• In addition to their ability to oxidize odorous compounds, the present inventors have also discovered that the chemical structure of certain quinone compounds results in improved odor elimination. For example, anthraquinone compounds that have at least one unsubstituted ring may result in better odor inhibition than those that are substituted at each ring with a functional group. Interestingly, anthraquinone compounds that are unsubstituted at the “first” ring (i.e., positions 5 through 8) appear to be particularly effective in reducing odor. Suitable examples of anthraquinone compounds that are unsubstituted at locations 5 through 8 include, but are not limited to, Acid Blue 25, Acid Blue 129, Acid Green 25, and Acid Green 27, the structures of which are set forth above.
  • Although the quinone compounds of the present invention are capable of achieving high levels of odor reduction, it is sometimes desired to further enhance the level of odor reduction through the use of high-surface area particles that act as a carrier for the compound. In some cases, the quinone compound is believed to form a coordinate bond with an atom of the particles (e.g., aluminum) via oxygen atoms present in the quinone structure. As used herein, a “coordinate bond” refers to a shared pair of electrons between two atoms, wherein one atom supplies both electrons to the pair. When utilized, the high surface area of such particles may provide a further method of reducing odor.
  • The high-surface area particles may be formed from a variety of materials, including, but not limited to, silica, alumina, zirconia, magnesium oxide, titanium dioxide, iron oxide, zinc oxide, copper oxide, organic compounds such as polystyrene, and combinations thereof. The particles may have a surface area of from about 50 square meters per gram (m.sup.2/g) to about 1000 m.sup.2/g, in some embodiments from about 100 m.sup.2/g to about 600 m.sup.2/g, and in some embodiments, from about 180 m.sup.2/g to about 240 m.sup.2/g. Surface area may be determined by the physical gas adsorption (B.E.T.) method of Bruanauer, Emmet, and Teller, Journal of American Chemical Society, Vol. 60, 1938, p. 309, with nitrogen as the adsorption gas.
  • The particles may possess various forms, shapes, and sizes depending upon the desired result. For instance, the particles may be in the shape of a sphere, crystal, rod, disk, tube, string, etc. The average size of the particles is generally less than about 500 microns, in some embodiments less than about 100 microns, in some embodiments less than about 100 nanometers, in some embodiments from about 1 to about 50 nanometers, in some embodiments from about 2 to about 50 nanometers, and in some embodiments, from about 4 to about 20 nanometers. As used herein, the average size of a particle refers to its average length, width, height, and/or diameter. If desired, the particles may also be relatively nonporous or solid. That is, the particles may have a pore volume that is less than about 0.5 milliliters per gram (ml/g), in some embodiments less than about 0.4 milliliters per gram, in some embodiments less than about 0.3 ml/g, and in some embodiments, from about 0.2 ml/g to about 0.3 ml/g. Without intending to be limited by theory, it is believed that particles having such a small size and high surface area may improve the adsorption capability for many odorous compounds. Moreover, it is believed that the solid nature, i.e., low pore volume, of the particles may enhance the uniformity and stability of the particles, without sacrificing their odor adsorption characteristics.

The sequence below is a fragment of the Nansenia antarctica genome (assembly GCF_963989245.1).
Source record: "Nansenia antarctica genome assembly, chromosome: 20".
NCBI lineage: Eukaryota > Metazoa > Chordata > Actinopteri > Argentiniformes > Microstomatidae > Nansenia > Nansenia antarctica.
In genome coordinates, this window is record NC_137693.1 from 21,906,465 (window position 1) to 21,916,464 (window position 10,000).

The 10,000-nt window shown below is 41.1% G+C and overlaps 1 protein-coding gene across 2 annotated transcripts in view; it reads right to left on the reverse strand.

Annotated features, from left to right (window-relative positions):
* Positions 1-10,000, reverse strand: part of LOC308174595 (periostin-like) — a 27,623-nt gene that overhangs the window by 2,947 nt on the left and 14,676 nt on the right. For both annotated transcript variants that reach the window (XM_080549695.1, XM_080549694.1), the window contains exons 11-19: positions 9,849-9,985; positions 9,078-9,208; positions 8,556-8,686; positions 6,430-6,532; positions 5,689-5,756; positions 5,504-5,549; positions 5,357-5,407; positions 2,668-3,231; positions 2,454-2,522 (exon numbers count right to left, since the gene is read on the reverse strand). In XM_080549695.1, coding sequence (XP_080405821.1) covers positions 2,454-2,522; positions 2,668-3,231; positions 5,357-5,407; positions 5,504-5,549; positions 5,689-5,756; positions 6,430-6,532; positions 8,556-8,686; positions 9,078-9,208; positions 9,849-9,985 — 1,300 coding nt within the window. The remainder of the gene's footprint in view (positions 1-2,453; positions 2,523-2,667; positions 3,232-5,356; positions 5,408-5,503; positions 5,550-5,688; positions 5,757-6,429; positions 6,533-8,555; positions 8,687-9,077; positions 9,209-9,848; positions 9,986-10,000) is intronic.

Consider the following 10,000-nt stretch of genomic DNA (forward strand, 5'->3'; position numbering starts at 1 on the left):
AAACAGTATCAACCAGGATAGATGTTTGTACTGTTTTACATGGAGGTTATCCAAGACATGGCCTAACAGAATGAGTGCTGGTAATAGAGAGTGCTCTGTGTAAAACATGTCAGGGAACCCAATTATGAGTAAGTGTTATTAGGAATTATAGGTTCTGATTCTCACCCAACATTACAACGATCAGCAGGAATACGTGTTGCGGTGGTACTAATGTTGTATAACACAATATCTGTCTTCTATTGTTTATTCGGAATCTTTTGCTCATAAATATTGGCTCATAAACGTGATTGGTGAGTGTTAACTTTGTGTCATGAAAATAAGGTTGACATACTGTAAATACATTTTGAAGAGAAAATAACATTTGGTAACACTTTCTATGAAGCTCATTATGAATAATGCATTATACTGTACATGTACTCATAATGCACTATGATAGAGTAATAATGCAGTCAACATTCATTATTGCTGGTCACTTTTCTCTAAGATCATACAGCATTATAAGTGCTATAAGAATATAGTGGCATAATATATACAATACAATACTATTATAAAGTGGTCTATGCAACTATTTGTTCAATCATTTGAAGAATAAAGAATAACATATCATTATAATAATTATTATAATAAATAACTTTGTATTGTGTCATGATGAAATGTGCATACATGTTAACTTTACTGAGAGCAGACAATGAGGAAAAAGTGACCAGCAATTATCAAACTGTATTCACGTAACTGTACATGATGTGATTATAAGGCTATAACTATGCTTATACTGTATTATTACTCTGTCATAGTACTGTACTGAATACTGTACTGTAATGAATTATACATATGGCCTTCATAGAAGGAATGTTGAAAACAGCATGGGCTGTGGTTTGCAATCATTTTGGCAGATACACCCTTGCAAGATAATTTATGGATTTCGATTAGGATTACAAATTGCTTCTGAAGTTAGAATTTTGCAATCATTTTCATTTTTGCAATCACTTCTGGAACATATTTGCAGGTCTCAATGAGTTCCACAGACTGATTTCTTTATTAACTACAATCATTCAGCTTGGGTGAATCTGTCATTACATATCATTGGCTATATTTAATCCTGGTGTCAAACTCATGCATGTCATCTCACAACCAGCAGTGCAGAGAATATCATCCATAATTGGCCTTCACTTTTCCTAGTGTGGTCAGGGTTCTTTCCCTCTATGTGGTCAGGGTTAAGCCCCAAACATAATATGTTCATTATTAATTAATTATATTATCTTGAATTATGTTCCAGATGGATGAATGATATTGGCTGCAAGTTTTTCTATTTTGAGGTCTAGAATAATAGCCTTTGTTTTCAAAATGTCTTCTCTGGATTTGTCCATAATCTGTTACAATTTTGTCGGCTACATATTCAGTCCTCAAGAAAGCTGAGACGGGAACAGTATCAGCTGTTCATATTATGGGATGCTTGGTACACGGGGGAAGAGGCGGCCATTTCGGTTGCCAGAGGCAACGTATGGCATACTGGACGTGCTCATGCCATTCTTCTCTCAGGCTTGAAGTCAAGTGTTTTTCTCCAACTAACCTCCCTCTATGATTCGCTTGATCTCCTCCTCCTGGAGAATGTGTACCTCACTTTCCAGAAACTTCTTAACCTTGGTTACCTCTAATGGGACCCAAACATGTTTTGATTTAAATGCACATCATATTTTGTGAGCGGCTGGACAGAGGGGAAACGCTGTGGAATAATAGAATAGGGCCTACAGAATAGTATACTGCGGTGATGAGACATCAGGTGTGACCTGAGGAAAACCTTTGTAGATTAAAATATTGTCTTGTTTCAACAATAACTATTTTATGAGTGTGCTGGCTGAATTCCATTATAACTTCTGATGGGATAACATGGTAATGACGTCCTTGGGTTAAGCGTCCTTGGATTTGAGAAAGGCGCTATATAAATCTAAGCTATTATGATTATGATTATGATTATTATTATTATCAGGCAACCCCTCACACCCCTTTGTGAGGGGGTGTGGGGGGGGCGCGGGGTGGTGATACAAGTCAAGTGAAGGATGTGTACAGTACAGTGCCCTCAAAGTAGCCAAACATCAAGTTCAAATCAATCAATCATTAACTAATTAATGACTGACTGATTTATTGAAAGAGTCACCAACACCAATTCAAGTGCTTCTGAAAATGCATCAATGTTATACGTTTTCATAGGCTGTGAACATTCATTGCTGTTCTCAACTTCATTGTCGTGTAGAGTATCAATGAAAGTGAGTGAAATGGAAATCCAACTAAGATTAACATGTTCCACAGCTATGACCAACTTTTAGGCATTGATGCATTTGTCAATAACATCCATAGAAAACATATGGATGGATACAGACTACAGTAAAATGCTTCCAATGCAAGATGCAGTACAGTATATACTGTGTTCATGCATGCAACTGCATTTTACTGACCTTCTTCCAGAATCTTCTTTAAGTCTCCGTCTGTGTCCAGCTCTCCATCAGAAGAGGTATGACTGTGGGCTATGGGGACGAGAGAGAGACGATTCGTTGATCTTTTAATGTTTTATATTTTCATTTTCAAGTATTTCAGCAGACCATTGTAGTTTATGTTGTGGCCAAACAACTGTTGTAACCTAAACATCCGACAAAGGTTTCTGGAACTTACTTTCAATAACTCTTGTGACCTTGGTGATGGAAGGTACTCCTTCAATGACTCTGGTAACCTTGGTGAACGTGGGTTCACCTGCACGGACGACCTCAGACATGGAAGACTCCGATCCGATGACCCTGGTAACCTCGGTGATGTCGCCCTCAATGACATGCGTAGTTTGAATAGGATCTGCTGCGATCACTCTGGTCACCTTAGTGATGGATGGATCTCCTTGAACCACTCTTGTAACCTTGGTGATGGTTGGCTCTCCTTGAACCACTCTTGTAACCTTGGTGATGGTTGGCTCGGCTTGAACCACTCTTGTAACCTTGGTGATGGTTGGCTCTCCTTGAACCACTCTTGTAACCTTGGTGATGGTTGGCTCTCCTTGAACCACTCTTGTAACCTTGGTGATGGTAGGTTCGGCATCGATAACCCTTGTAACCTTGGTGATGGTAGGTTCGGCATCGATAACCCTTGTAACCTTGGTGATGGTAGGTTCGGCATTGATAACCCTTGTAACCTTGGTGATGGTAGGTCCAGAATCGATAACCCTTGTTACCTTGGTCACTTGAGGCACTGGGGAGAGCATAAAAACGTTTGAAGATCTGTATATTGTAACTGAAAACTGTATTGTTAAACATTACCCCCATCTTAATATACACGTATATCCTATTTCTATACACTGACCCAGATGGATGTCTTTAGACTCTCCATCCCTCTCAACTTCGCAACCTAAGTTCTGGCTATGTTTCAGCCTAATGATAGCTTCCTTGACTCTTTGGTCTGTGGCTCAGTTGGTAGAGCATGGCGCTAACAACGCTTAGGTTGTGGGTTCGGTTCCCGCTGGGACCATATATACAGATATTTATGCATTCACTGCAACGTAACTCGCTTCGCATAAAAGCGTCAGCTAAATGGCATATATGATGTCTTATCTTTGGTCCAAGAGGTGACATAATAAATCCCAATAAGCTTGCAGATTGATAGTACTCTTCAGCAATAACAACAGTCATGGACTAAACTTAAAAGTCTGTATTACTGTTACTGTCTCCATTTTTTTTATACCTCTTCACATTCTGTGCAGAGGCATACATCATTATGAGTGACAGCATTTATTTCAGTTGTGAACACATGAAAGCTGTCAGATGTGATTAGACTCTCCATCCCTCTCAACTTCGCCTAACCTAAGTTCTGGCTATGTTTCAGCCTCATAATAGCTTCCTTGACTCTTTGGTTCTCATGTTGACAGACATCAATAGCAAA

• Regardless of the material used to form the high-surface area particles, the particles may be selected to possess a “zeta potential” that is opposite to a substrate to which it is applied. Although not required, the use of particles having an opposite zeta potential to the substrate may facilitate the binding of the particles thereto through ionic interaction. For example, in some embodiments of the present invention, the particles may have a positive zeta potential of greater than about +20 millivolts (mV), in some embodiments greater than about +30 mV, and in some embodiments, greater than about +40 mV. By possessing a positive surface charge, the particles are well suited for binding to a substrate that carries a negative surface charge (e.g., substrate containing cellulosic fibers) through ionic attraction. Depending upon the difference in charge between the particles and the substrate, the bond may sometimes be relatively permanent and substantive. Consequently, chemical binders or other attachment mechanisms may not be required. In some cases, the charge of the particles may also allow bonding to occur with the quinone dye through ionic attraction. For example, positively-charged particles may bond to some extent to negatively-charged quinone compounds (e.g., acid dyes).